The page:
Over 70 graduate students voted overwhelmingly in a general meeting on Thursday evening to occupy Cheadle Hall from 8 a.m. to midnight on Friday in solidarity with the UC Santa Cruz graduate students who are facing termination threats as a result of their strike.
In addition to supporting the UCSC cost-of-living adjustment (COLA) movement, UCSB graduate students are fighting for their own COLA of $1,807.51 a month.
The Friday occupation, which organizers are calling the “Doomsday Strike,” will begin at 8 a.m. and will to last until midnight, according to the group’s FAQ flyer. At noon, graduate students will walk to the University Library for a rally before marching back to Cheadle Hall.
Graduate students will only end their occupation of Cheadle Hall before midnight if Chancellor Henry T. Yang “call[s] UC President Janet Napolitano and tell[s] her to stand down in her threats against UCSC wildcats,” according to an email template graduate students are using to rally support from undergraduate and faculty allies.
UCSB 4 COLA has been organizing since January for a COLA, a monthly stipend to alleviate high costs of living. They are following the UCSC graduate students, who began a full strike on Feb. 10, with strikers stopping all teaching, office hours and research indefinitely. The graduate students also have been withholding Fall Quarter 2019 grades after voting in December to do so.
The UCSC graduate students are on a wildcat strike, which means their strike is not currently authorized by their union.
After less than a week of the UCSC strike, Napolitano addressed the strike in an email to UCSC students, staff and faculty on Feb. 14, warning that “participation in the wildcat strike will have consequences, up to and including the termination of existing employment at the University.” UCSC Interim Campus Provost and Executive Vice Chancellor Lori Kletzer also told UCSC faculty in an email that graduate students had until Feb. 21 to submit the Fall Quarter 2019 grades that they have been withholding as part of the strike.
UCSB graduate students plan to occupy Cheadle Hall until midnight on Saturday as a symbolic gesture with UCSC graduate students, who have been given a midnight deadline to submit their grades. According to an informal poll sent out earlier this week at UCSC, 171 graduate students, out of the 188 who responded, said that they are still withholding grades from Fall Quarter 2019 after receiving a warning letter of dismissal from Kletzer.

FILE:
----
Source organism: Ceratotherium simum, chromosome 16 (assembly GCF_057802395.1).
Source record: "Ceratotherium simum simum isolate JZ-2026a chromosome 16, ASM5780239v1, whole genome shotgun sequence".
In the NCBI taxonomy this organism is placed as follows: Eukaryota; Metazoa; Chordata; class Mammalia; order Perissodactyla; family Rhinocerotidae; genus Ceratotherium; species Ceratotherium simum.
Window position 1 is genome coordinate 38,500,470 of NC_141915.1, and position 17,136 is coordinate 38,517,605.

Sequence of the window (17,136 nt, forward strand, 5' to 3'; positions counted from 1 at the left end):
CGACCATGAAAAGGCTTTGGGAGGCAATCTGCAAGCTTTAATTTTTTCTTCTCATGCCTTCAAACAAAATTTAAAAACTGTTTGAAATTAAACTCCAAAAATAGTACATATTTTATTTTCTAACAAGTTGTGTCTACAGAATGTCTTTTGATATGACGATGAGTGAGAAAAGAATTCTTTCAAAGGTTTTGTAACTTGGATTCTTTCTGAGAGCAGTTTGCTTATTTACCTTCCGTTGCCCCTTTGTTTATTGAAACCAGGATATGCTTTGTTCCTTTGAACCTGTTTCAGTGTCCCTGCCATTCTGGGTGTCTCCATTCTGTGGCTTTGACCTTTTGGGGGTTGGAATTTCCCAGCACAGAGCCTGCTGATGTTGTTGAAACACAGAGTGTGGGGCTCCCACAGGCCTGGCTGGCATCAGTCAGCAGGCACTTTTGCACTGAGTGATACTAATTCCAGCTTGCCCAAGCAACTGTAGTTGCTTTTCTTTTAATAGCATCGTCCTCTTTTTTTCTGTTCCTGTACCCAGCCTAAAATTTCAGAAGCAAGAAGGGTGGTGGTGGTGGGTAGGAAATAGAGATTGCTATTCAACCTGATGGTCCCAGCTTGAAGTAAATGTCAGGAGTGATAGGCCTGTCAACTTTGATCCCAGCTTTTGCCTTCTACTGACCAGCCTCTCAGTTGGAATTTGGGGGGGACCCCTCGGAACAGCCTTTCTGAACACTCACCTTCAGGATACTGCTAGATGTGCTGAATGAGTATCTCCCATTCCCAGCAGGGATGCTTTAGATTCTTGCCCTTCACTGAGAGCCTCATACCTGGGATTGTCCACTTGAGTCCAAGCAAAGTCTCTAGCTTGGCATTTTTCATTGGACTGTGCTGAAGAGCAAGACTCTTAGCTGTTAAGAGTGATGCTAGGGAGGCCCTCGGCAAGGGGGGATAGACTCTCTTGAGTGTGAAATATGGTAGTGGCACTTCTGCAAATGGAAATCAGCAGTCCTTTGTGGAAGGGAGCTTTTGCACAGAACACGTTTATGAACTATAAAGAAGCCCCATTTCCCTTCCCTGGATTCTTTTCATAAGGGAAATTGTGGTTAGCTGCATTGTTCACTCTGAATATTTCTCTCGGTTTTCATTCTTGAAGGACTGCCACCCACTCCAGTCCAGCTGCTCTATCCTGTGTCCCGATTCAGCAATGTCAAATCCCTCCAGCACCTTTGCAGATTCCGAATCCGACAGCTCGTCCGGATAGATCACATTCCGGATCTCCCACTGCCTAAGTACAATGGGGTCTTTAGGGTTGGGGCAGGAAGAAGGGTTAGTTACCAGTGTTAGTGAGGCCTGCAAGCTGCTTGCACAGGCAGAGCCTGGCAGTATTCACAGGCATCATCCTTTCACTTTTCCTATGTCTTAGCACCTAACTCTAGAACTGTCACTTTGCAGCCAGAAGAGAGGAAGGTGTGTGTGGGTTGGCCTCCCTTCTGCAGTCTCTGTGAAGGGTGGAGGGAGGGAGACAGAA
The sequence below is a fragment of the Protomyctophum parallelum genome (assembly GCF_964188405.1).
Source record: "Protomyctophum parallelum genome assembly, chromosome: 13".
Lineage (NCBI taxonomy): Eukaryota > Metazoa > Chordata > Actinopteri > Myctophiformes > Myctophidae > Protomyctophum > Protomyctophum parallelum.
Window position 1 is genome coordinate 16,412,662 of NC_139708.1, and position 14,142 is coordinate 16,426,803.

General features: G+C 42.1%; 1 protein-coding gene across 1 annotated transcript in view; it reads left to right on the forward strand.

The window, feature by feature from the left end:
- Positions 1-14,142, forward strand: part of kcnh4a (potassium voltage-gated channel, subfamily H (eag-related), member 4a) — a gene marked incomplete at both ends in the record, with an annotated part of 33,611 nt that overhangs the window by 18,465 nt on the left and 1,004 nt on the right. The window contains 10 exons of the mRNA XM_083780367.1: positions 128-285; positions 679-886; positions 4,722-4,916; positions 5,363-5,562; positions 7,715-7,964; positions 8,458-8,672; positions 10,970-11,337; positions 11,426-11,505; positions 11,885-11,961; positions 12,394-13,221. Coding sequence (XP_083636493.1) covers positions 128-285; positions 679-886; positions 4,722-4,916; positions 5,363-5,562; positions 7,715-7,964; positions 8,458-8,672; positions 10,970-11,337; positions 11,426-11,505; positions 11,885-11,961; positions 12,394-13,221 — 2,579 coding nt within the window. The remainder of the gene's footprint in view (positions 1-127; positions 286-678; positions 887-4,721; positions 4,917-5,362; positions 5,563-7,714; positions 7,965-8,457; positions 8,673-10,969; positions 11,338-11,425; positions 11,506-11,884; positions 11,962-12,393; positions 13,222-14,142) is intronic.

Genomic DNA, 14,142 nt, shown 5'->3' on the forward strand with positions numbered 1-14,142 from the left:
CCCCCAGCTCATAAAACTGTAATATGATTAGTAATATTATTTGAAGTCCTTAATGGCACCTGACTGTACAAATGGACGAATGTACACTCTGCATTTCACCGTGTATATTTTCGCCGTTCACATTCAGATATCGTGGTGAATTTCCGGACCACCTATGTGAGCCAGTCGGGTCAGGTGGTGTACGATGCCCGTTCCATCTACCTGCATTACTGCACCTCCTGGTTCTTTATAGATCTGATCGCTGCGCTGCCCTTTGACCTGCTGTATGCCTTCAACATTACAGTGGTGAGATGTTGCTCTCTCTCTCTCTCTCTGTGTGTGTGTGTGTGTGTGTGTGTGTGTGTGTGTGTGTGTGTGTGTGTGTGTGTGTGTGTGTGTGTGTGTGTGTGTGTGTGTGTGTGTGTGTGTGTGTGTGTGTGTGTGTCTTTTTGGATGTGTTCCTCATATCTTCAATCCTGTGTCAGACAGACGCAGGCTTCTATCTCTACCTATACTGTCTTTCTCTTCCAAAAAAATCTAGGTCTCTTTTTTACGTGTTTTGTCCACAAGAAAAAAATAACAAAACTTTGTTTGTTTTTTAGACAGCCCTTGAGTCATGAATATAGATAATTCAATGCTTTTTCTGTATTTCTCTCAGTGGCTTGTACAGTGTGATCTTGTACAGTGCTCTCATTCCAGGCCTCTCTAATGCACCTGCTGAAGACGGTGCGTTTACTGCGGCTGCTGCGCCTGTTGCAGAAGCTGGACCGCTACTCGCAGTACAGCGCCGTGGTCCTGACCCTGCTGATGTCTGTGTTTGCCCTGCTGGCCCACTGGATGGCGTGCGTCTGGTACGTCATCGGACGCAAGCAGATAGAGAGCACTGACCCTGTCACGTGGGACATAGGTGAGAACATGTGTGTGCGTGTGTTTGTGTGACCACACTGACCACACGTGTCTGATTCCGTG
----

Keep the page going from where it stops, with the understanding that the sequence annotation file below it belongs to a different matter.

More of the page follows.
In a Call for Solidarity statement, UCSC graduate students asked other UC campuses with COLA organizers — which now include all but San Francisco — to “walk out in solidarity against the retaliatory measures that are being threatened against your UCSC comrades.”
COLA groups across the UC plan to take various actions on Friday, including marches and presentations of their demands. UCSB graduate students presented their list of demands on Feb. 10, and many graduate students noted during Thursday’s meeting that graduate students across the UC system are looking at UCSB’s COLA group as a leader in the solidarity movement.
“Other UC campuses are looking to Santa Barbara and taking inspiration in what you’re doing,” Jane Komori, UCSC third-year Ph.D. student in the History of Consciousness program and co-secretary for UCSC’s Graduate Student Association (GSA), told the group over a Zoom call during Thursday’s meeting.
“We at Santa Cruz are staking a lot on your next moves,” she added.
The majority of Thursday’s meeting was spent discussing what exactly those next moves would look like.
Organizers were already planning a noon rally in solidarity with Santa Cruz, but the suggestion to occupy Cheadle Hall was first introduced in Thursday’s meeting agenda.
As graduate students pointed out in the meeting, occupying Cheadle Hall would mean work stoppages, either in the form of cancelling Friday sections and office hours or re-locating them from their regular locations to Cheadle Hall.
UCSB GSA President Cierra Sorin noted during the meeting that there has been no response from administrators since graduate students presented their demands on Feb. 10.
Several voiced the need for greater escalation and visibility, noting that an all-day occupation confronts Yang and other administrators more directly than the noon rally alone.
During Thursday’s meeting, one undergraduate student, who was already inside Cheadle Hall and planned to stay there for the rest of the night, addressed the students on Zoom call, saying that they would be ready to open the doors for graduate students at 8 a.m.
Graduate students also discussed next steps for the UCSB COLA movement during Thursday’s meeting. Organizers are planning to take a vote next Monday to potentially go on strike at UCSB, if UCSC graduate students are dismissed from teaching positions.
In an informal poll about the possibility of striking at UCSB with 595 responses, 63% of graduate students who responded said they were “willing to pursue” a full strike if UCSC dismisses graduate student strikers.
Sorin noted during the meeting that these numbers are greater than ones from initial strike polls at UCSC prior to the beginning of their strike, and that more than a quarter of the entire graduate student population had responded to the poll.
COLA organizers said in the meeting that they plan to send out another poll next week to graduate students to assess support of a grading strike or full teaching strike and will meet again on Monday evening for COLA General Assembly.